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In the various roles he has undertaken through the years, Val J. Halamandaris has been a singular driving force behind the policy and program initiatives resulting in the recognition of home health care as a viable alternative to institutionalization. His dedication to consumer advocacy, which enhances the quality of life and dignity of those receiving home health care, merits VNA HealthCare Group’s highest recognition and deepest respect. 

VNA HealthCare Group

I have the highest respect for them, especially for the nurses, aides and therapists, who devote their lives to caring for people with disabilities, the infirm and dying Americans.  There are few more noble professions.

President Barack Obama

Home health care agencies do such a wonderful job in this country helping people to be able to remain at home and allowing them to receive services

U.S. Senator Debbie Stabenow (D-MI) Chair, Democratic Steering and Outreach Committee

Home care is a combination of compassion and efficiency.  It is less expensive than institutional care...but at the same time it is a more caring, human, intimate experience, and therefore it has a greater human’s a big mistake not to try to maximize it and find ways to give people the home care option over either nursing homes, hospitals or other institutions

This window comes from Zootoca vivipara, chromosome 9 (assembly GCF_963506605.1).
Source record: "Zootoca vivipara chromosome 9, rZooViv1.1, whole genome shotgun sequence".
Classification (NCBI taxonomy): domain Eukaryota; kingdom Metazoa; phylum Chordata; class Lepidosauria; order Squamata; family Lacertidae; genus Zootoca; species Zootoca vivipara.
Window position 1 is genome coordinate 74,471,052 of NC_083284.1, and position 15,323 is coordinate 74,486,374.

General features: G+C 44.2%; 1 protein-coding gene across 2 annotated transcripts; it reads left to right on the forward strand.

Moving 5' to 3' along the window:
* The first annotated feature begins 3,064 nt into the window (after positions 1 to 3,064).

Former Speaker of the U.S. House of Representatives Newt Gingrich (R-GA)

Medicaid covers long-term care, but only for low-income families.  And Medicare only pays for care that is connected to a hospital discharge....our health care system must cover these vital services...[and] we should promote home-based care, which most people prefer, instead of the institutional care that we emphasize now.

Former U.S. Senator Majority Leader Tom Daschle (D-CD)

We need incentives to...keep people in home health care settings...It’s dramatically less expensive than long term care.

U.S. Senator John McCain (R-AZ)


Home care is clearly the wave of the future. It’s clearly where patients want to be cared for. I come from an ethnic family and when a member of our family is severely ill, we would never consider taking them to get institutional care. That’s true of many families for both cultural and financial reasons. If patients have a choice of where they want to be cared for, where it’s done the right way, they choose home.

Donna Shalala, former Secretary of Health and Human Services